So, if you’re shopping for a dive watch, you not only have plenty of options, you also have plenty of good options for both more, or less, money.

What are the downsides to the Zodiac Super Sea Wolf line? Well, a big one comes from the brand’s website. While it does share some of its history, it does a rather poor job of differentiating the various lines and limited-edition products that the brand produces.

What’s the difference between the Super Sea Wolf, Compression, and Pro models? You’ll have to dig for specs to figure it out. For those shopping Zodiac, the website really could use some fine-tuning.

And some negative reviews call out concerns around customer service, although I have not experienced this myself. From my perspective, the product itself is great, so hopefully these business-related quirks will get ironed out over time.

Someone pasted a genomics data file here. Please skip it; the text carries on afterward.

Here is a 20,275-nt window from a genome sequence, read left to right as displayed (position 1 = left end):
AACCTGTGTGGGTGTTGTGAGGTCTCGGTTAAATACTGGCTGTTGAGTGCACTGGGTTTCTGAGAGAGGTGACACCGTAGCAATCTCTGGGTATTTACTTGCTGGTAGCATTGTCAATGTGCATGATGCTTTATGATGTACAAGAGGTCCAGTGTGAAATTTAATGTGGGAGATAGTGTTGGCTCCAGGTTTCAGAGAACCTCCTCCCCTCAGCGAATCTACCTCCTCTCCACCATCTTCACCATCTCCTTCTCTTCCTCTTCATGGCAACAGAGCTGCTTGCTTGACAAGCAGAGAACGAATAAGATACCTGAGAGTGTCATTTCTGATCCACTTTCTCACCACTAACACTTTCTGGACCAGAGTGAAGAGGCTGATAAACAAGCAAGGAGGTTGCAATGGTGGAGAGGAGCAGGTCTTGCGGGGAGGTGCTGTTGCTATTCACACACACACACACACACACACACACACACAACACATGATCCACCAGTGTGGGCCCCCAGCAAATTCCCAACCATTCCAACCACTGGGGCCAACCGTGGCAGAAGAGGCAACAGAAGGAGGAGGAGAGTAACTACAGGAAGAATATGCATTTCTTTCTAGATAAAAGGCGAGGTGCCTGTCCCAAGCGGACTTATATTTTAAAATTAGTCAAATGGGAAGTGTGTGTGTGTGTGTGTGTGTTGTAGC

Zodiac Super Sea Wolf review

Where does the Zodiac Super Sea Wolf reviewed here fit in the market? Well, to me a watch like the Super Sea Wolf is a nice-looking tool watch that can handle real outdoor use.

I’ll call it into service for lighter duty, like hiking or car camping. If I’m going for a run or mountain climb, I’ll strap on a GPS sports watch like a Garmin, Suunto, or Coros. And if I’m going hunting or on another seriously dirty mission, a beater field watch like a Bertucci will do a great job, keep accurate time, and won’t make me cringe when I cover it in mud, blood, or pine pitch.

But if I’m spending my day on slightly gentler pursuits, and I want to look sharp while still wearing a useful tool that can stand up to most of what I’ll throw at it, the Zodiac is a solid choice.

Subscribe Now

Get adventure news and gear reviews in your inbox!

Join Our GearJunkie Newsletter

Get adventure news and gear reviews in your inbox!